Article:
Kendall Jenner hit the 75th Golden Globes red carpet in a tulle Giambattista Valli dress—black, in support of the #MeToo movement. But the internet didn’t care so much about her outfit. Instead, people wanted to talk about the 22-year-old’s acne. Some trolls predictably shamed Jenner for her skin. However, the digital public overwhelmingly applauded her for reiterating what we all know to be true but is rarely reflected in the media or by social celebrities on Instagram: Acne is both common and indiscriminate.
One fan tweeted, “Ok but @KendallJenner showing up and strutting her acne while looking like a gorgeous star is what every girl needs to understand,” to which the model replied, “never let that shit stop you!”
The chatter about Kendall’s skin is a great temperature check on a larger conversation that’s been swelling online about acne and seems to be approaching boiling point. Dubbed both “pro acne” and “acne positivity,” there’s a push against skin-shaming on social media right now that we all need to celebrate.
Of course, celebrities openly posting about their struggles with acne is not new—Lena Dunham, Lorde, Cameron Diaz, Keira Knightley, and Emma Stone are just some of the names who have admitted to feeling embarrassed or insecure about their breakouts. However, the tone feels different right now as influencers embrace a more positive, IDGAF attitude toward pimples. We see it in entertainment as well, with directors like Greta Gerwig choosing to show acne in her critically-acclaimed coming-of-age film, Lady Bird.
You can thank young body image activists and Gen Z influencers, such as Hailey Waitt and blogger Em Ford, for breaking the taboo and shifting the conversation on beauty blogs from acne treatments to acne positivity. Waitt has 133,000 followers and ’grams under the account @piggs. In her bio, the 18-year-old describes herself as a “pro pizza face,” artist, and musician. Her close-up selfies show breakouts and scars, and her followers adore her for it: “She makes [acne] beautiful again,” one commenter wrote. Another said: “Thank you. You made me love me and love my acne.”
Em Ford @paleskinblog is another young woman pushing for acne positivity. In a YouTube video that went viral in 2015, she called out some of the body-shaming comments she received from trolls online.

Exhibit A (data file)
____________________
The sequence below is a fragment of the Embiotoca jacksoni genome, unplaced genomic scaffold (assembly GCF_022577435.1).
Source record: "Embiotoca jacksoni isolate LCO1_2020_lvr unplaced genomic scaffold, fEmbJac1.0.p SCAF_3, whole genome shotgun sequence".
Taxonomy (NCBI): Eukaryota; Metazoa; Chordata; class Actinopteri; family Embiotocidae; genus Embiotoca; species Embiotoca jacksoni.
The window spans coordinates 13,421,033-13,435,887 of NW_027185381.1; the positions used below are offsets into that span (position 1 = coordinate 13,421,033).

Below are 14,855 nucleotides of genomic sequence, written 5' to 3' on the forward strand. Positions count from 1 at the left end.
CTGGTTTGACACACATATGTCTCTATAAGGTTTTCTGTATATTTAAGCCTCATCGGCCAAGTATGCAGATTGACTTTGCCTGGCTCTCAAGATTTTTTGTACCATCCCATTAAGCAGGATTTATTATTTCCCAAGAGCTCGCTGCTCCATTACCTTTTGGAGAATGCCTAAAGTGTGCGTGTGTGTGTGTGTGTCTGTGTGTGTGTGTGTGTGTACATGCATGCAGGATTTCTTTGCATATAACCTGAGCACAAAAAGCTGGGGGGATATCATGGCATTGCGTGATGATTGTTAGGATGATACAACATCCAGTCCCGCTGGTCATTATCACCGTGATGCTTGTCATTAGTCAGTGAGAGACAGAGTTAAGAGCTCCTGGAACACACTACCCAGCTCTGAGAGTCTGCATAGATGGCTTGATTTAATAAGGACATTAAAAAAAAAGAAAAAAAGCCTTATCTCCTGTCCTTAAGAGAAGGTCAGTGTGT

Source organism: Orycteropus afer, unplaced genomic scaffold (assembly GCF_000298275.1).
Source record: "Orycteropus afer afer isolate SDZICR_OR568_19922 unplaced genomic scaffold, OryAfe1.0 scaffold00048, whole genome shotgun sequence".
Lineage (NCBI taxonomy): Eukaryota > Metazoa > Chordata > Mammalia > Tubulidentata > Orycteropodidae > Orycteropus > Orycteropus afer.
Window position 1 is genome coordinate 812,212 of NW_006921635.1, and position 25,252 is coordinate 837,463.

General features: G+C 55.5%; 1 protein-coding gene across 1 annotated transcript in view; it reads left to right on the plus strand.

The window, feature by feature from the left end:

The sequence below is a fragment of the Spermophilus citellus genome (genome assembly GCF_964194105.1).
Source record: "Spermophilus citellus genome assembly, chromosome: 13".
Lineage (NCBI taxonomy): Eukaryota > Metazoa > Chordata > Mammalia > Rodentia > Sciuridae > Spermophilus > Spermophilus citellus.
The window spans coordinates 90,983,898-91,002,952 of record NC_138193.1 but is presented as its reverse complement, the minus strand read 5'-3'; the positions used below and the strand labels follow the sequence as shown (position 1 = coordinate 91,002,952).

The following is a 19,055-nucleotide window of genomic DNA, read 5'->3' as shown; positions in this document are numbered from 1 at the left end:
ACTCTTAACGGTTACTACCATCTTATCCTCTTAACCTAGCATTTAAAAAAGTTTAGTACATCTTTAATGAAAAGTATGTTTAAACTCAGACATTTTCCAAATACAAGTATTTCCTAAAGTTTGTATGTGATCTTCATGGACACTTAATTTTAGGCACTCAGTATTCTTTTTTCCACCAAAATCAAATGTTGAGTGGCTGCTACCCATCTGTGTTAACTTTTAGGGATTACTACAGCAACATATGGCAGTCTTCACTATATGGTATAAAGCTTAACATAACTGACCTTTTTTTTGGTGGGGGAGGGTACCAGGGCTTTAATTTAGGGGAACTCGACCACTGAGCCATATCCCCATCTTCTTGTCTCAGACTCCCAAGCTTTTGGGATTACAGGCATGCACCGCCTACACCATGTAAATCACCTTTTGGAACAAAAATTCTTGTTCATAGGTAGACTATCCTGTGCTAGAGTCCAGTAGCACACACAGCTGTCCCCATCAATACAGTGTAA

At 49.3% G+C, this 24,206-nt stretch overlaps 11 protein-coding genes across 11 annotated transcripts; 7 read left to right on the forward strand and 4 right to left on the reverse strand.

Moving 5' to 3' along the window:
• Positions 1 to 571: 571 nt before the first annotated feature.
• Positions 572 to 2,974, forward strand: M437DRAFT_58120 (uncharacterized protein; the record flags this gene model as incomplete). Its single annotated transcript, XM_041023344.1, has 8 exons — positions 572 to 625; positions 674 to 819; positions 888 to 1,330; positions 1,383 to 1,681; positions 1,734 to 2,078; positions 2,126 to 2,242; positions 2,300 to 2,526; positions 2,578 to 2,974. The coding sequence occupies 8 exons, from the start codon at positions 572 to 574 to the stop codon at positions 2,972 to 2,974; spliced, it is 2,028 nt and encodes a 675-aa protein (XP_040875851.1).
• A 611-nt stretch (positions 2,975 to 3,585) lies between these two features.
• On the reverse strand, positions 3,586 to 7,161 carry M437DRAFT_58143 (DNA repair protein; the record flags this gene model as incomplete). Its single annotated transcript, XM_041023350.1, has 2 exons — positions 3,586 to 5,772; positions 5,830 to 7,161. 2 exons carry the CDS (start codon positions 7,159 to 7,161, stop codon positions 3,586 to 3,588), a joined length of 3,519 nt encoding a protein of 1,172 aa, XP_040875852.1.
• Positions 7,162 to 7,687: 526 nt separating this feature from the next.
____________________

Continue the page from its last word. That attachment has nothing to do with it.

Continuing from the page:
Today, Ford has over one million followers and regularly shares photos of her acne—completely makeup-free. She regularly and publicly hits back at anyone who tells her she should address her “skin issues.”
Pimples might be considered by some as a frivolous topic for which to advocate, but consider this: 50 million Americans have active acne, 15% of whom are adult women. About 85% of young adults (between ages 12 and 24) have acne. In a society that values clear skin—whether it’s achieved through hitting the genetic jackpot, Accutane, or mastering FaceTune—you can bet acne and acne scars are going to have an impact on everyone's mental health.
To wit: According to a study published by the British Journal of Dermatology, people with acne are at substantially higher risk for depression. British researchers found that people with acne have a 63% increased risk of depression during their first year of acne compared to those without it. Researchers concluded that acne has a “substantial” impact on a person’s mental health.
With that in mind, we should consider acne to be one of the most important frontiers in a recent social media self-love push that’s been challenging stereotypical views on other “imperfections” like stretch marks and cellulite. (Remember when Chrissy Teigen posted a photo of her stretch marks in 2015?) The message behind this movement is clear: If you want to treat your breakouts, then that’s great. But if you don’t, well, more power to you.
American Academy of Dermatology Association. Skin conditions by the numbers: acne.
Vallerand IA, Lewinson RT, Parsons LM, et al. Risk of depression among patients with acne in the U.K.: a population-based cohort study. Br J Dermatol. 2018;178(3):e194–e195. doi:10.1111/bjd.16099